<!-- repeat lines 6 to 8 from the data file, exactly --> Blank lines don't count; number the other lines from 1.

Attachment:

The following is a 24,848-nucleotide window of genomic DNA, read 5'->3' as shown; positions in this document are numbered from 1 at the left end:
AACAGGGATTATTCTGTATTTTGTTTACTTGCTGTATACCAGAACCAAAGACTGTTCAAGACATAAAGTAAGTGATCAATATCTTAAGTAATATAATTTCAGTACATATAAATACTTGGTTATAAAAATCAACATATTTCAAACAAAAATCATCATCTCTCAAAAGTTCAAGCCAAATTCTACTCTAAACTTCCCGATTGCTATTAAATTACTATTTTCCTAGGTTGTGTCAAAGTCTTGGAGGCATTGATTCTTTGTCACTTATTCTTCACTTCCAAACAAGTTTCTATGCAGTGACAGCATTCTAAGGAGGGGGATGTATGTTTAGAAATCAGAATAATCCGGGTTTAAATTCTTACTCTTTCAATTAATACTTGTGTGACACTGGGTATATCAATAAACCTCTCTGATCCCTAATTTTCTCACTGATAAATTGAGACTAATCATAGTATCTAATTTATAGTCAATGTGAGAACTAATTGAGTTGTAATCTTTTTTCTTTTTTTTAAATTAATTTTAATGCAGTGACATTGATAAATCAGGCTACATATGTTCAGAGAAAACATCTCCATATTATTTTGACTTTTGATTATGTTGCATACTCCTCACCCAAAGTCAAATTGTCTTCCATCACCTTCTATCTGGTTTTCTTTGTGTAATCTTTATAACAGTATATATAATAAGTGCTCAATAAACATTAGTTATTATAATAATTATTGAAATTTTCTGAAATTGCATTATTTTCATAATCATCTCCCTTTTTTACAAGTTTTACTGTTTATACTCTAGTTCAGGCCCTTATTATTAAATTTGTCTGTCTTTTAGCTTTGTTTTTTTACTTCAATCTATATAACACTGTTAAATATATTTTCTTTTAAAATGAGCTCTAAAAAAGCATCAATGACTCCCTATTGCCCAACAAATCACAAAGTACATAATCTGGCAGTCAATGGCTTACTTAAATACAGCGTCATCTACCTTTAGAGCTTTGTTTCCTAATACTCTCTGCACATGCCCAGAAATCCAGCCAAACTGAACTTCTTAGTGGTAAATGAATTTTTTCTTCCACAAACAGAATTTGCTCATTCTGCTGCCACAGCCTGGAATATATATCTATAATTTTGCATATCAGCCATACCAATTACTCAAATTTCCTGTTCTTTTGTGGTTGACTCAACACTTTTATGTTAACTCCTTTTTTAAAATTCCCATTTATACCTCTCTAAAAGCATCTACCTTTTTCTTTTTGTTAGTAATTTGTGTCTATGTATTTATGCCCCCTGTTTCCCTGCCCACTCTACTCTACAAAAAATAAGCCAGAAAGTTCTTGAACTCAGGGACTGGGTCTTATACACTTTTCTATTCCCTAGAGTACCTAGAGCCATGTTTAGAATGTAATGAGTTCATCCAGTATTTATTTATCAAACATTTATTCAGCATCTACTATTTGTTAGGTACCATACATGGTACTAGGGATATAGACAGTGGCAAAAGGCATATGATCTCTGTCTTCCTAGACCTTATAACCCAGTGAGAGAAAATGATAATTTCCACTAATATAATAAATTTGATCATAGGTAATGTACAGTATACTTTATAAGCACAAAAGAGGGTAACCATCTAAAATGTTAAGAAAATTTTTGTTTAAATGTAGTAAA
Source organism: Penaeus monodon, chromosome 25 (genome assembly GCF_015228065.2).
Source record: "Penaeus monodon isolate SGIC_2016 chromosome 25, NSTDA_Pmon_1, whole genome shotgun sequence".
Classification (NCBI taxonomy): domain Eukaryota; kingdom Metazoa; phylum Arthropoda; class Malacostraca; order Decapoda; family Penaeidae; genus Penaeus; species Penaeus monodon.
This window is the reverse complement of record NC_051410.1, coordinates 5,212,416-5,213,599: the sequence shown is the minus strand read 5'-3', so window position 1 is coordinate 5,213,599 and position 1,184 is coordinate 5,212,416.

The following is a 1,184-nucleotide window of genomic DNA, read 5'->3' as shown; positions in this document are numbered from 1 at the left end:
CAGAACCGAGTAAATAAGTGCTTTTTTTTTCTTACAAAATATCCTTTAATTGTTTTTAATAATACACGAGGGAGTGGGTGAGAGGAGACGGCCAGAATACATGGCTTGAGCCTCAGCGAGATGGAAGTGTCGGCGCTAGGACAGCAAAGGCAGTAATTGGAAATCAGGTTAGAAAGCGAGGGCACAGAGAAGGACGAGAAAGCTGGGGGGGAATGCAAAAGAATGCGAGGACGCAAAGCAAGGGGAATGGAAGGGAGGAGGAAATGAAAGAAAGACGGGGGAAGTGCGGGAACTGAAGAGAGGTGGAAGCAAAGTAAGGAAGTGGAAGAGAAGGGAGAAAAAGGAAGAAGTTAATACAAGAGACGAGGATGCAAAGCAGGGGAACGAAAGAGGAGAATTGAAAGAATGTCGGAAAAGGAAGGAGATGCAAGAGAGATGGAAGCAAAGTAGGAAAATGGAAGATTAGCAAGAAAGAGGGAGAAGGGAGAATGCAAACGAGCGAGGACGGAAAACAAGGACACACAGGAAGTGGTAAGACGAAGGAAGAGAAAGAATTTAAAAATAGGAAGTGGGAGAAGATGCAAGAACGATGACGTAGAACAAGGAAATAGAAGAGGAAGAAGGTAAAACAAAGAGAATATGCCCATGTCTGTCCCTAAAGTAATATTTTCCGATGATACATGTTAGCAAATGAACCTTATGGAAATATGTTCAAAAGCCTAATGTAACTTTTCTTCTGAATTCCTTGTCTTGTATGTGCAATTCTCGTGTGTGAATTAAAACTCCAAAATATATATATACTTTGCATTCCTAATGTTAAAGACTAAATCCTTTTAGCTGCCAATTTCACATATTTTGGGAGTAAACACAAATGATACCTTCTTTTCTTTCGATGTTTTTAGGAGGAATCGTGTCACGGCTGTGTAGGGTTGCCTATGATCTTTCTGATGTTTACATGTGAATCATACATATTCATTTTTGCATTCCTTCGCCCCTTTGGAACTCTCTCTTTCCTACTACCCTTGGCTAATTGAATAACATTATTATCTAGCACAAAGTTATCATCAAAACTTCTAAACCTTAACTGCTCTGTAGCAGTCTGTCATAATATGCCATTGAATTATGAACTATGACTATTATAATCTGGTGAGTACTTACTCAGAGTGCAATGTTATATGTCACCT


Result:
This window is the reverse complement of record NC_051410.1, coordinates 5,212,416-5,213,599: the sequence shown is the minus strand read 5'-3', so window position 1 is coordinate 5,213,599 and position 1,184 is coordinate 5,212,416.

The following is a 1,184-nucleotide window of genomic DNA, read 5'->3' as shown; positions in this document are numbered from 1 at the left end:
CAGAACCGAGTAAATAAGTGCTTTTTTTTTCTTACAAAATATCCTTTAATTGTTTTTAATAATACACGAGGGAGTGGGTGAGAGGAGACGGCCAGAATACATGGCTTGAGCCTCAGCGAGATGGAAGTGTCGGCGCTAGGACAGCAAAGGCAGTAATTGGAAATCAGGTTAGAAAGCGAGGGCACAGAGAAGGACGAGAAAGCTGGGGGGGAATGCAAAAGAATGCGAGGACGCAAAGCAAGGGGAATGGAAGGGAGGAGGAAATGAAAGAAAGACGGGGGAAGTGCGGGAACTGAAGAGAGGTGGAAGCAAAGTAAGGAAGTGGAAGAGAAGGGAGAAAAAGGAAGAAGTTAATACAAGAGACGAGGATGCAAAGCAGGGGAACGAAAGAGGAGAATTGAAAGAATGTCGGAAAAGGAAGGAGATGCAAGAGAGATGGAAGCAAAGTAGGAAAATGGAAGATTAGCAAGAAAGAGGGAGAAGGGAGAATGCAAACGAGCGAGGACGGAAAACAAGGACACACAGGAAGTGGTAAGACGAAGGAAGAGAAAGAATTTAAAAATAGGAAGTGGGAGAAGATGCAAGAACGATGACGTAGAACAAGGAAATAGAAGAGGAAGAAGGTAAAACAAAGAGAATATGCCCATGTCTGTCCCTAAAGTAATATTTTCCGATGATACATGTTAGCAAATGAACCTTATGGAAATATGTTCAAAAGCCTAATGTAACTTTTCTTCTGAATTCCTTGTCTTGTATGTGCAATTCTCGTGTGTGAATTAAAACTCCAAAATATATATATACTTTGCATTCCTAATGTTAAAGACTAAATCCTTTTAGCTGCCAATTTCACATATTTTGGGAGTAAACACAAATGATACCTTCTTTTCTTTCGATGTTTTTAGGAGGAATCGTGTCACGGCTGTGTAGGGTTGCCTATGATCTTTCTGATGTTTACATGTGAATCATACATATTCATTTTTGCATTCCTTCGCCCCTTTGGAACTCTCTCTTTCCTACTACCCTTGGCTAATTGAATAACATTATTATCTAGCACAAAGTTATCATCAAAACTTCTAAACCTTAACTGCTCTGTAGCAGTCTGTCATAATATGCCATTGAATTATGAACTATGACTATTATAATCTGGTGAGTACTTACTCAGAGTGCAATGTTATATGTCACCT